f/8 and Be There
Fred Lynch

The Last Chance Bar in 1949

Posted Friday, September 17, 2010, at 11:15 AM

Southeast Missourian, April 14, 1949

The 79-year-old building at the southwest corner of Broadway and Pacific street is getting its face lifted and besides, literally getting its pants patched. Built in 1870 by F.C. Kreager, father of Mrs. Josephine Daues, 117 North Frederick street, the structure has stood until the past year without any major improvements to speak of.

Several days ago, as is shown in the accompanying picture, an old addition to the building at the rear was torn down. This was used for many years as a smokehouse and in recent years for storage. A parking lot is being readied at the rear of the building with an entrance from Pacific street, and a new front is being constructed on the building.

Mr. Kreager operated a general store in the corner room of the building and a little later opened a saloon in the west side of the building, which then for more than 40 years was operated by Oscar Becker as the Last Chance establishment. Mr. Kreager also had one of the early general stores in the community, in a small building which stood at Broadway and Perry avenue.

Mr. Kreager died in 1882. Sherman Freeman came here from Egypt Mills and operated a general store in the corner room for more than 25 years. The Kreager family resided on the second floor of the building when it was erected and the second floor has since served as living quarters for many families. Anton Wulfers bought the building in 1916 and his sons have charge of the present business, now taking in all of the ground floor.


The building was razed in the 1990s.

Thanks to a comment below by jcwill.

Excerpt from June 7, 1993 Southeast Missourian:

Last Chance gets one more chance as High Water Cafe

It has been called the First Chance.

Also the Last Chance.

It once was known as the Second Chance.

Now, it may have one more chance.

A landmark building, which stands on ground originally owned by the Spanish commandant of the area, Don Louis Lorimier, has been purchased by its fourth owner in history, and will become the High Water Cafe, a tea and coffee shop.

At the time of construction, Pacific Street was the city limit and the road in front of the saloon was a narrow, dirt pike called Harmony.

The saloon was the "last chance" to have a drink before taking the Jackson Road to Jackson. Also the saloon was the "first chance" to get a drink before entering Cape Girardeau on Harmony Street.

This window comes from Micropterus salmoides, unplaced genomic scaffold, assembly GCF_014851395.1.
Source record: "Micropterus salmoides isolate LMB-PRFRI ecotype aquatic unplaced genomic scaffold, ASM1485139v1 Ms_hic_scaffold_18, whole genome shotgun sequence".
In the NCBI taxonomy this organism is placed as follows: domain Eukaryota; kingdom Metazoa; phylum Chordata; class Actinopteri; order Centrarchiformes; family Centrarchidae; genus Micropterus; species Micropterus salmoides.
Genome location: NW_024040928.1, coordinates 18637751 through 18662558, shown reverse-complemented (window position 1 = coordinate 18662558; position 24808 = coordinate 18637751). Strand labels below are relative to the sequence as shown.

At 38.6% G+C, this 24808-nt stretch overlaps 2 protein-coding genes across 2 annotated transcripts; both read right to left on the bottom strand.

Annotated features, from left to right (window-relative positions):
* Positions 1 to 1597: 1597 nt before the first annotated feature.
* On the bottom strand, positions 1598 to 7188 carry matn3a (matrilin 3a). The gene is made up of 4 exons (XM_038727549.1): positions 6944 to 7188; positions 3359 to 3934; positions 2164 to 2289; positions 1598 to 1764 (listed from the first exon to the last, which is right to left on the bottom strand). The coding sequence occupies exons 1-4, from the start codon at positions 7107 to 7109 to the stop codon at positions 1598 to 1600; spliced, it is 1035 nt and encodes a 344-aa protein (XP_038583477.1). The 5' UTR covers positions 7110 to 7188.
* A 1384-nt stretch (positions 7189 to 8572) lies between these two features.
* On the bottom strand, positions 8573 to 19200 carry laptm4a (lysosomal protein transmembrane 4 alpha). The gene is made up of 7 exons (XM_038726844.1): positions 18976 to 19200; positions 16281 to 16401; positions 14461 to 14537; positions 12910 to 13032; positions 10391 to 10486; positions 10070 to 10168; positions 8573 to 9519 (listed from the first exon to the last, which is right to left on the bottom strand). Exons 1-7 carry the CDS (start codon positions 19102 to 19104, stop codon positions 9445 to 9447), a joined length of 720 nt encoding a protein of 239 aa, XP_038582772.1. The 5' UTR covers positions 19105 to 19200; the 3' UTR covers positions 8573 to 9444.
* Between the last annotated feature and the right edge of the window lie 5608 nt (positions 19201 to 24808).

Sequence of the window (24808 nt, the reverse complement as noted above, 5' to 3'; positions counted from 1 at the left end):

Excerpt from July 24, 1995 Southeast Missourian:

French Village is out, Broadway Court is in.

The former "Last Chance" Saloon, a historic building that housed a bar or tavern for more than 100 of its 120 years, has been taken down at the corner of Broadway and Pacific. A new parking lot to serve the new Broadway Court has been added at that corner.

See this earlier blog for more on the Last Chance.


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  • You can see that neighborhood from the air here:


    It's amazing how many buildings that were there in 1966 are gone today: Howards, the old bottling company, the gas station on the corner, just to name a few.

    I'm glad that Vandeven's Merchantile has been given new life. It would be a shame to lose this Cape landmark.


    -- Posted by ksteinhoff on Fri, Sep 17, 2010, at 8:25 AM
  • Actually it was not razed in the 1980's. As I recall it was razed in the mid to late 1990's. The last establishment in that building was a coffee bar with LOTS of loud music. The place was packed but I think they did not handle their money very well. The old building went out with a bang at least.

    -- Posted by jcwill on Fri, Sep 17, 2010, at 9:51 AM
  • Christmas in July, followed by a swim across the river - such were summer breaks in Cape.

    -- Posted by semowasp on Fri, Sep 17, 2010, at 3:31 PM
  • The High Water was operating during the height of the "grunge" music scene. Us that had been playing this music for years suddenly found ourselves with an audience at the High Water.

    I used to leave my drums set up on stage for impromtu jam sessions. You never knew who was going to show up - it was open mic night almost every night. There would always be a jazz band student somewhere in the place. When you mix together a punk drummer, a laid back upright bass player, a guitarist that just bought his first electric last week and can't decide if he wants to be the next Johnny Ramone or the next Kurt Cobain, and a coronet player that listened to Sun Ra for relaxation - things got interesting.

    Some patrons of the High Water would write poetry while soaking in the auditory soup. Almost always somebody would get up between songs (there was plenty of time to write; some songs went on for an hour or more), grab a mic on the stage, and read a poem or two.

    One could also sit back, play Risk, chess or Chinese checkers, read some Noam Chomsky from the house library, make a sketch or painting and hang it on the wall, or just take it all in.

    I'm sure that I caught local legends The Honey Offering and Church of Bowling there several times, but it was the DIY spirit and the anything goes, all inclusive attitude that I will always associate the High Water Cafe with. Good times!

    -- Posted by Lumpy on Sat, Sep 18, 2010, at 9:01 AM
  • Which bottling company was in that area ?

    -- Posted by jacksonjazzman on Mon, Sep 20, 2010, at 1:31 PM
  • I see that the city council has moved the month of the Last Chance's Christmas in July celebration to September.

    -- Posted by semowasp on Thu, Sep 30, 2010, at 2:29 PM